Accounts receivable balances are established for amounts owed to the USPTO from its customers. The USPTO’s accounts receivable balances are comprised of amounts due from former employees for the reimbursement of education expenses and other benefits, amounts due from foreign intellectual property offices for the reimbursement of services provided, amounts due from other Federal agencies for the reimbursement of services provided, and other revenue-related receivables. This balance in accounts receivable remains as a very small portion of the USPTO’s assets, as the USPTO requires payment prior to the provision of goods or services during the course of its core business activities.
The USPTO has written off, but not closed out, $154 thousand and $60 thousand of accounts receivables that are considered not collectible as of September 30, 2009 and 2008, respectively. These offsets are established for receivables older than two years with little or no collection activity that have been transferred to Treasury, subsequently adjusting the gross amount of its employee-related accounts receivable to the net realizable value. The gross amount of the USPTO’s employee-related accounts receivable as of September 30, 2009 and 2008 was $424 thousand and $474 thousand, respectively.
Receivables due from foreign intellectual property offices as of September 30, 2009 and 2008 were $15 thousand and $58 thousand, respectively.
Intragovernmental receivables as of September 30, 2009 totaled $143 thousand.
Revenue-related receivables as of September 30, 2009 and 2008 totaled $10 thousand and $45 thousand, respectively.
Advances and Prepayments
On occasion, the USPTO prepays amounts in anticipation of receiving future benefits. Although a payment has been made, an expense is not recorded until goods have been received or services have been performed. The USPTO has prepayments and advances with non-governmental, as well as governmental vendors.
Total prepayments and advances to non-governmental vendors as of September 30, 2009 and 2008 were $9,582 thousand and $5,398 thousand, respectively. The largest prepayments as of September 30, 2009 were $5,948 thousand for various hardware and software maintenance agreements. The largest prepayments as of September 30, 2008 were $1,556 thousand for various cooperative efforts with the National Inventors Hall of Fame, the International Intellectual Property Institute, and the World Intellectual Property Organization. Travel advances to personnel as of September 30, 2009 and 2008 were $13 thousand and $18 thousand, respectively.
Total prepayments and advances to governmental vendors as of September 30, 2009 and 2008 were $3,480 thousand and $2,591 thousand, respectively. The largest governmental prepayments include the USPTO deposit accounts held with the U.S. Government Printing Office to facilitate recurring transactions. Deposit accounts held with the U.S. Government Printing Office as of September 30, 2009 and 2008 were $1,671 thousand and $1,491 thousand, respectively.
Most of the USPTO’s cash balance consists of checks, electronic funds transfer, and credit card payments for deposits that are in transit and have not been credited to the USPTO’s Fund Balance with Treasury. As of September 30, 2009, $2,698 thousand were in transit due to the lag time between deposits in commercial bank accounts and the confirmation received from Treasury. Of this balance, $954 thousand were non-entity deposit account assets. As of September 30, 2008, $2,729 thousand were in transit due to the lag time between deposits in commercial bank accounts and the confirmation received from Treasury. Of this balance, $772 thousand were non-entity deposit account assets, $141 thousand were Patent Cooperation Treaty assets, and $12 thousand were Madrid Protocol Account assets.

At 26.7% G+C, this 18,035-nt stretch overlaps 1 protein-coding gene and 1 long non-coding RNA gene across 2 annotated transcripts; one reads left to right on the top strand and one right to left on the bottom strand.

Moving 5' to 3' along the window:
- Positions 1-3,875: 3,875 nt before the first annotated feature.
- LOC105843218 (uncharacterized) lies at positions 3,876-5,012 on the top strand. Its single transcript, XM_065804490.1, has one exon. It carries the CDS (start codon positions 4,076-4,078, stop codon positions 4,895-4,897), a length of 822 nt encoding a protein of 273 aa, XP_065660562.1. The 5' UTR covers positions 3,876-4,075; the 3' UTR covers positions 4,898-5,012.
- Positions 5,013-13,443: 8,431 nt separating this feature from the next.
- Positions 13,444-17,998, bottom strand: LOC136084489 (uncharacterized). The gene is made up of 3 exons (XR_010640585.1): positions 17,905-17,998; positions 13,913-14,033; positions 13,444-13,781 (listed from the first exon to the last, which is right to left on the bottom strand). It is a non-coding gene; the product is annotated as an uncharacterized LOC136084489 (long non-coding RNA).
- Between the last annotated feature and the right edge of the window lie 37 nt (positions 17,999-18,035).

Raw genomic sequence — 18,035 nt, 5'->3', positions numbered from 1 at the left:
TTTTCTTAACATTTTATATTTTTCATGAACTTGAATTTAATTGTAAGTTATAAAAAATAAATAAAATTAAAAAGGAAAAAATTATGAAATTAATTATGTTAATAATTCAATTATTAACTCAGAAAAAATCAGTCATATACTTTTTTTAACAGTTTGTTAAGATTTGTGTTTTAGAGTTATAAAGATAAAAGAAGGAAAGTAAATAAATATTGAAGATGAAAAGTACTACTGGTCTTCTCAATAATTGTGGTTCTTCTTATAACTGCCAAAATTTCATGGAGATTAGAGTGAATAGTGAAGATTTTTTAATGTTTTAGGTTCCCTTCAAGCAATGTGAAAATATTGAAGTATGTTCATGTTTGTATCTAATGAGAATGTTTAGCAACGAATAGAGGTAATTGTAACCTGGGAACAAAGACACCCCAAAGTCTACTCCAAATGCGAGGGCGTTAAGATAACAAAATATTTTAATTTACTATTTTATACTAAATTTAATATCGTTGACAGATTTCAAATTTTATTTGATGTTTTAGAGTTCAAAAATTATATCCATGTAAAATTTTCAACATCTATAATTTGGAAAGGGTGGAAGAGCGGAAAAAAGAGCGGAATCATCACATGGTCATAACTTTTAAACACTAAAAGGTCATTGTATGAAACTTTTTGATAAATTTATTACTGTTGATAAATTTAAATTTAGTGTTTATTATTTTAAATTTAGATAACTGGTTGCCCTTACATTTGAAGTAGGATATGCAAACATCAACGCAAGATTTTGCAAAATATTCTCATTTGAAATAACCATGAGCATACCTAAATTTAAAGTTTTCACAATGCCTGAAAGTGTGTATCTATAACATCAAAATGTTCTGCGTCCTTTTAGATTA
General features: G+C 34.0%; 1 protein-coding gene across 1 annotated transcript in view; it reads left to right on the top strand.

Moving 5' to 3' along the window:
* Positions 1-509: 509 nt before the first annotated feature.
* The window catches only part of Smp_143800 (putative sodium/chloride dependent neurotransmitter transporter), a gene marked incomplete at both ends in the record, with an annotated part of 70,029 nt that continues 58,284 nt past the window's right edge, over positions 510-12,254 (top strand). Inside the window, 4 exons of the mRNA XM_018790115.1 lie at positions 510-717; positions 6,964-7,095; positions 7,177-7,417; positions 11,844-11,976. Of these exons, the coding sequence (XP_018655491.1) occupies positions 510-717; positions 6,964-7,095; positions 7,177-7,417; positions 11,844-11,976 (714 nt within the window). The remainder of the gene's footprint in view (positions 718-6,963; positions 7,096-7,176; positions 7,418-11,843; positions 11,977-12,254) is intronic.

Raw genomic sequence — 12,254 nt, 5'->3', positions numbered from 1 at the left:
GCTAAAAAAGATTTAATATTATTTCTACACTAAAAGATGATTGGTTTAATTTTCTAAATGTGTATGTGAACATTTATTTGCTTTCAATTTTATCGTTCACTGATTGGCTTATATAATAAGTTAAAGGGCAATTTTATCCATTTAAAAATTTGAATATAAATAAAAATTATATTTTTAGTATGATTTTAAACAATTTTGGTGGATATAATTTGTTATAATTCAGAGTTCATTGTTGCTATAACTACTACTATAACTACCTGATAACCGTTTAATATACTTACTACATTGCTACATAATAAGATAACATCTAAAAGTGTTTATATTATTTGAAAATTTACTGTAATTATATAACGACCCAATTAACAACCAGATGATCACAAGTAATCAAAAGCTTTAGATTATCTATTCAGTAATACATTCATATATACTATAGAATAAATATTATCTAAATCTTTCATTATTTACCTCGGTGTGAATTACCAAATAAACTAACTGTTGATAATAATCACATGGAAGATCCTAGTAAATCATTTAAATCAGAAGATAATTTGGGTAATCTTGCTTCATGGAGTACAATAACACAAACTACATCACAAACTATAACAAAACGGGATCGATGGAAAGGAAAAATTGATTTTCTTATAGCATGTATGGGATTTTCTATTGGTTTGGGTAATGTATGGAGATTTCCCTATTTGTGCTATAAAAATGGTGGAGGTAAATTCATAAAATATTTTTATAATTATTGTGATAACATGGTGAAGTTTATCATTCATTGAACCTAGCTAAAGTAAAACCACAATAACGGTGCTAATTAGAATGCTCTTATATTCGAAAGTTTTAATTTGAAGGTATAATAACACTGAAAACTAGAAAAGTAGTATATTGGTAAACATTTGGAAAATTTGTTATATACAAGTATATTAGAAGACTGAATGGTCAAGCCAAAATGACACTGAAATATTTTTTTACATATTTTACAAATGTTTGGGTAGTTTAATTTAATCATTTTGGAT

The cash balance also consists of undeposited checks for fees that were not processed at the Balance Sheet date due to the lag time between receipt and initial review. All such undeposited check amounts are considered to be cash equivalents. As of September 30, 2009 and 2008, the cash balance includes undeposited checks of $532 thousand and $1,628 thousand, respectively. Of these balances, $34 thousand were non-entity Patent Cooperation Treaty Account assets as of September 30, 2008.
Cash is also held outside the Treasury to be used as imprest funds. An imprest fund of $1 thousand was held as of September 30, 2009 and 2008.
Property, Plant, and Equipment, Net
The USPTO’s capitalization policies are summarized below:
Contractor costs for developing custom internal use software are capitalized when incurred for the design, coding, and testing of the software. Software in progress is not amortized until placed in service. (Note 4)
Property, plant, and equipment acquisitions that do not meet the capitalization criteria are expensed upon receipt. The USPTO does not defer to a future period maintenance on property, plant, and equipment.
Claims brought by USPTO employees for on-the-job injuries fall under the Federal Employees’ Compensation Act (FECA) administered by the U.S. Department of Labor (DOL). The DOL bills each agency annually as its claims are paid, but payment on these bills is deferred approximately two years to allow for funding through the budget process. As of September 30, 2009, the USPTO had a $1,622 thousand liability for estimated claims paid on its behalf during the benefit period July 1, 2007 through September 30, 2009. As of September 30, 2008, the USPTO had a $1,791 thousand liability for estimated claims paid on its behalf during the benefit period July 1, 2006 through September 30, 2008.